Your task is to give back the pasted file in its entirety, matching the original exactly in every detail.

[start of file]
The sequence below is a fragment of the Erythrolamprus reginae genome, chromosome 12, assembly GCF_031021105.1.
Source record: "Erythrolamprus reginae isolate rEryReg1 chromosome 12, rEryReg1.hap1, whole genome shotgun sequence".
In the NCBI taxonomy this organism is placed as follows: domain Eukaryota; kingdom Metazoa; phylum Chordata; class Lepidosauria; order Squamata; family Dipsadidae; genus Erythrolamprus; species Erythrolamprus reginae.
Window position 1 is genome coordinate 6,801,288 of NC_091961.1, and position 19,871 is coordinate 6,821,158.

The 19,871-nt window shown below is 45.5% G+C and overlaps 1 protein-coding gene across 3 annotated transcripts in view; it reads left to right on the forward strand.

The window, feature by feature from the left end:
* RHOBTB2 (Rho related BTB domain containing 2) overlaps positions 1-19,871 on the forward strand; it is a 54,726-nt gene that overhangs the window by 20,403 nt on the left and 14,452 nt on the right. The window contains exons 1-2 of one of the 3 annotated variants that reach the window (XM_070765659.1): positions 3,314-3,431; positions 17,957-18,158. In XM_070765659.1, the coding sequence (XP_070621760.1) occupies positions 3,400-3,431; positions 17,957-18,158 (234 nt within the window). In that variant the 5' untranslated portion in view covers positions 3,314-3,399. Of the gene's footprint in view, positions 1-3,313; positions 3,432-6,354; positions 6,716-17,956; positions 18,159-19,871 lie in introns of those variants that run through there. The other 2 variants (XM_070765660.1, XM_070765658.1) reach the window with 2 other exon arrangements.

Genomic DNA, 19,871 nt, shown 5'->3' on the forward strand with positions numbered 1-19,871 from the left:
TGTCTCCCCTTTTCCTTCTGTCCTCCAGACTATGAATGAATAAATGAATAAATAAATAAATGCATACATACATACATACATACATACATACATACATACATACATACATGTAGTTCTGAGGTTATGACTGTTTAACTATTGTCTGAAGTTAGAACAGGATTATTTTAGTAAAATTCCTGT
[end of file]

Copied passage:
The sequence below is a fragment of the Erythrolamprus reginae genome, chromosome 12, assembly GCF_031021105.1.
Source record: "Erythrolamprus reginae isolate rEryReg1 chromosome 12, rEryReg1.hap1, whole genome shotgun sequence".
In the NCBI taxonomy this organism is placed as follows: domain Eukaryota; kingdom Metazoa; phylum Chordata; class Lepidosauria; order Squamata; family Dipsadidae; genus Erythrolamprus; species Erythrolamprus reginae.
Window position 1 is genome coordinate 6,801,288 of NC_091961.1, and position 19,871 is coordinate 6,821,158.

The 19,871-nt window shown below is 45.5% G+C and overlaps 1 protein-coding gene across 3 annotated transcripts in view; it reads left to right on the forward strand.

The window, feature by feature from the left end:
* RHOBTB2 (Rho related BTB domain containing 2) overlaps positions 1-19,871 on the forward strand; it is a 54,726-nt gene that overhangs the window by 20,403 nt on the left and 14,452 nt on the right. The window contains exons 1-2 of one of the 3 annotated variants that reach the window (XM_070765659.1): positions 3,314-3,431; positions 17,957-18,158. In XM_070765659.1, the coding sequence (XP_070621760.1) occupies positions 3,400-3,431; positions 17,957-18,158 (234 nt within the window). In that variant the 5' untranslated portion in view covers positions 3,314-3,399. Of the gene's footprint in view, positions 1-3,313; positions 3,432-6,354; positions 6,716-17,956; positions 18,159-19,871 lie in introns of those variants that run through there. The other 2 variants (XM_070765660.1, XM_070765658.1) reach the window with 2 other exon arrangements.

Genomic DNA, 19,871 nt, shown 5'->3' on the forward strand with positions numbered 1-19,871 from the left:
TGTCTCCCCTTTTCCTTCTGTCCTCCAGACTATGAATGAATAAATGAATAAATAAATAAATGCATACATACATACATACATACATACATACATACATACATACATACATGTAGTTCTGAGGTTATGACTGTTTAACTATTGTCTGAAGTTAGAACAGGATTATTTTAGTAAAATTCCTGT